Conversely, when we refer a patient to him for a non-emergency complaint, he will not see this patient for free.  He doesn’t take Medicaid either because the reimbursements are so low that he can’t keep the lights on if he gets swamped with this kind of patient.  The bureaucratic requirements for compliance as well as the restrictions on his ability to practice medicine the way he wants are also particularly onerous and contribute to make Medicaid much more than just a money-losing enterprise; accepting it turns a doctor into a poorly-reimbursed indentured servant.  But he does take charity patients, only asking that they make a commitment to him to show that they both respect his time and abilities and have an interest in their own care.  This commitment is 250 dollars up front to get in the door.

Now, to the shrieking harpies of social justice this sounds incredibly crass.  How dare anyone expect the Great Unwashed, the victims of 230 years of institutional oppression, to cough up some money for a basic human right that should flow as easily as water from the tap?  On the other hand, as I have yet to meet a Medicaid or uninsured patient who couldn’t afford cigarettes, liquor, and many of the other irregular pleasures that it is our legal obligation to subsidize, the fact that a referred patient will stand in the waiting room hurling epithets at the receptionist and threatening to sue because he was asked to pay a little bit for a service without which he will be permanently disabled only shows that his priorities are perhaps a little skewed, the motto of The People having now become “Hundreds for luxuries but not a dime for my doctor.”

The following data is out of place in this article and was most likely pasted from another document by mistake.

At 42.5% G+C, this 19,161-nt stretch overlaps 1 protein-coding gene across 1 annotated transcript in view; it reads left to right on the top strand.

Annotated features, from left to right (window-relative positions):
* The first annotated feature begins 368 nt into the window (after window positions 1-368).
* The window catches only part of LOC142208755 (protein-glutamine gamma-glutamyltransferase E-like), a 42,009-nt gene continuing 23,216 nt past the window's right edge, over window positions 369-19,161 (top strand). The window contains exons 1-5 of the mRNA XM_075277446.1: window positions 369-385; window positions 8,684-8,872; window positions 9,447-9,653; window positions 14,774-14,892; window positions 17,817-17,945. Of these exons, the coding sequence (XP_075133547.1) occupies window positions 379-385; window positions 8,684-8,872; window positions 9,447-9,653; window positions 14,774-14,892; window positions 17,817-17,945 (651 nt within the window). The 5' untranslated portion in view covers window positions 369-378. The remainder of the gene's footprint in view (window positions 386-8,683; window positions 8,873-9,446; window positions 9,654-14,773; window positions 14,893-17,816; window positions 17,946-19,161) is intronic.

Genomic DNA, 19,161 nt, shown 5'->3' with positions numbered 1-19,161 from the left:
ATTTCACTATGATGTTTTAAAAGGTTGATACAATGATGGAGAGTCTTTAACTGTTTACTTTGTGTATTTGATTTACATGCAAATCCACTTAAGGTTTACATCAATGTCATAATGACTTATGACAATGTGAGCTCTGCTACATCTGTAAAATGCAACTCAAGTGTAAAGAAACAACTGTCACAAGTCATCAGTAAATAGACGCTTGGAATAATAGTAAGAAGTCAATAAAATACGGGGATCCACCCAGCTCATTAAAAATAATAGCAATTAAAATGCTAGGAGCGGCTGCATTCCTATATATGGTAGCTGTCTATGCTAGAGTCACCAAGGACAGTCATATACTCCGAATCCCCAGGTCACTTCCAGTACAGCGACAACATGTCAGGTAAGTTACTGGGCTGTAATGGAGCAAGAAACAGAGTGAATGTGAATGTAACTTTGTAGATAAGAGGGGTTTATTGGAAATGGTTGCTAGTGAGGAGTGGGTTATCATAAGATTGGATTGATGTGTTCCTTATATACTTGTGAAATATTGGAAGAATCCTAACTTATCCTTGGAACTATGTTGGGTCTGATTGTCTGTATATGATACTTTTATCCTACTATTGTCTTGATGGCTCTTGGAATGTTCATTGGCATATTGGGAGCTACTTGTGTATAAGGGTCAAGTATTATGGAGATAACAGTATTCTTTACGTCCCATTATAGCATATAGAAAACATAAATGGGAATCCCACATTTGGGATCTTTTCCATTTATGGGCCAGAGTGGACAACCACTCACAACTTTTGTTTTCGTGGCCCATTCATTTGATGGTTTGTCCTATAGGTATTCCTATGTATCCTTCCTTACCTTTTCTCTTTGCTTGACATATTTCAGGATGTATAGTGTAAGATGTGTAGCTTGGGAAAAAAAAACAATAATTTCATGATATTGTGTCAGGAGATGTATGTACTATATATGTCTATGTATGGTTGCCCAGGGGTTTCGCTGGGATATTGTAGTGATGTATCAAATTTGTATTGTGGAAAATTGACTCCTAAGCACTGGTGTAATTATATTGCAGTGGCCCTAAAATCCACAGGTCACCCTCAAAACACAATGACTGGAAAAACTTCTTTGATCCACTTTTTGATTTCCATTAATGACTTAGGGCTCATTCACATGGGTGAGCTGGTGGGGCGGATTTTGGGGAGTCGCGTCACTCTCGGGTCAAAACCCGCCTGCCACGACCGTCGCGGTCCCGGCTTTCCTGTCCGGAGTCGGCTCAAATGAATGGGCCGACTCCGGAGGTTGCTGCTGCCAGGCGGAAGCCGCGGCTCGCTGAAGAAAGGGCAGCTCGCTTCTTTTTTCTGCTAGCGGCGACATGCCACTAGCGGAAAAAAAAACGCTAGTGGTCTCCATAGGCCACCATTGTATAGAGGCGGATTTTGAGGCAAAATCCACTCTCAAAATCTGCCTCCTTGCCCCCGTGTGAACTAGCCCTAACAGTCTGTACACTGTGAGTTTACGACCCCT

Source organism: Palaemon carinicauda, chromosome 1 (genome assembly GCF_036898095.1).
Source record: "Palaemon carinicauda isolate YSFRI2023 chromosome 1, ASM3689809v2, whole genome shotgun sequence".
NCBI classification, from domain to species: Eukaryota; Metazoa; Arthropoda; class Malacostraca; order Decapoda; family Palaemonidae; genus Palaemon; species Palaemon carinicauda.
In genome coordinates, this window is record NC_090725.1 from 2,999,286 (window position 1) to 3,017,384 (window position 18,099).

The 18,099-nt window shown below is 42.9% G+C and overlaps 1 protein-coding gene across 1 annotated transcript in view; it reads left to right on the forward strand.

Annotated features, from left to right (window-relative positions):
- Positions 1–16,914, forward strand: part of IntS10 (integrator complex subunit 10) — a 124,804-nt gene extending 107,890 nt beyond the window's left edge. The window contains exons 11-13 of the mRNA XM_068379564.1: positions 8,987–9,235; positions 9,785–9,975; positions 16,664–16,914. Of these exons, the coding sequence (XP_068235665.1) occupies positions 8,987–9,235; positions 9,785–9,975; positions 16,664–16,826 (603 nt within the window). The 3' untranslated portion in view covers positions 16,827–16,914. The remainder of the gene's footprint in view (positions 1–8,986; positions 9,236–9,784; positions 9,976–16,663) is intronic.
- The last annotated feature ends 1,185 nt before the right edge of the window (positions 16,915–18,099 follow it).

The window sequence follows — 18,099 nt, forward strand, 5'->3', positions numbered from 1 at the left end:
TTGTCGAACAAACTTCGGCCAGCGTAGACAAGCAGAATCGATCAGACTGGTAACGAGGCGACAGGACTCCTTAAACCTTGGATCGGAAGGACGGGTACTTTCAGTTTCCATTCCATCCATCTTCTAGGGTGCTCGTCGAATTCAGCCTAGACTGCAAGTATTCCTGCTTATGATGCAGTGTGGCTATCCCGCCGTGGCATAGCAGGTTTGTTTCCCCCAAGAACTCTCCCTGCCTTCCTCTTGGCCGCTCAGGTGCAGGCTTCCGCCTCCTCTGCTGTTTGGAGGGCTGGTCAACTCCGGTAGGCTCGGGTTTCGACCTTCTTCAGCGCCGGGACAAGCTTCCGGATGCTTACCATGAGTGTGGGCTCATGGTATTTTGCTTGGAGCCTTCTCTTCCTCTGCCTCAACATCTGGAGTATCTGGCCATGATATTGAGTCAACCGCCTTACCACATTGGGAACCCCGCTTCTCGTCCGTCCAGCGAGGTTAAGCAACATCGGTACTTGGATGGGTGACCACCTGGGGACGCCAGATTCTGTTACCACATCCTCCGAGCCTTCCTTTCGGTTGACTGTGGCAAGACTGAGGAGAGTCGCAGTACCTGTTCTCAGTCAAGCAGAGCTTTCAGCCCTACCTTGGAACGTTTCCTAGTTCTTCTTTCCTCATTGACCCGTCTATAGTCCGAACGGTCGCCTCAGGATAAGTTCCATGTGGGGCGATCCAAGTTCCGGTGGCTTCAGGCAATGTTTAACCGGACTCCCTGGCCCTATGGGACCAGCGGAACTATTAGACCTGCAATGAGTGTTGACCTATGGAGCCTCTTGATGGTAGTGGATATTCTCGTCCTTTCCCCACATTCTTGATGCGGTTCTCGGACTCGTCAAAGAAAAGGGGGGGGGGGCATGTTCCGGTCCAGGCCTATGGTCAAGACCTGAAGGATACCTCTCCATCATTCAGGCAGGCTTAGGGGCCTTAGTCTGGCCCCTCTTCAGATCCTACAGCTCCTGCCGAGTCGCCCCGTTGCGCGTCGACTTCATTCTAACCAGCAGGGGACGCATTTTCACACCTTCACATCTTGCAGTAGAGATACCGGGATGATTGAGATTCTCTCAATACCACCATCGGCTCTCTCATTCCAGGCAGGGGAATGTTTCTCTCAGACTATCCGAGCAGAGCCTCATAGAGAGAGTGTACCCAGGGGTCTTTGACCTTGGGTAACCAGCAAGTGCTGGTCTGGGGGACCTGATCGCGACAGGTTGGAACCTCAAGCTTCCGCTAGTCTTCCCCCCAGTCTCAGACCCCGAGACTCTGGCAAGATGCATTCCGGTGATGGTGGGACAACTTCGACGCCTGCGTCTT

All that is being asked is that this fellow put some skin in the game.  Of course, “Skin in the Game” is nothing more than the usual doublethink from the Sun king, Ra-Obama and his pantheon of minor governmental deities.  As our country devolves into nothing more than a crappy nursing home for the care and feeding of the chronically helpless, the only people who are really expected to have skin in the game are those who already have a considerable amount of it in the game already.  You can’t, for example, possibly have more skin in the game than I do.  Not only have I spent four years of residency going into debt providing medical treatment for the Holy Underserved but people like me, suckers that we are, have worked our whole lives to support the entire creaking edifice of entitlement and greed that is the modern mammary state.

Exactly How Stupid Are Medical Students?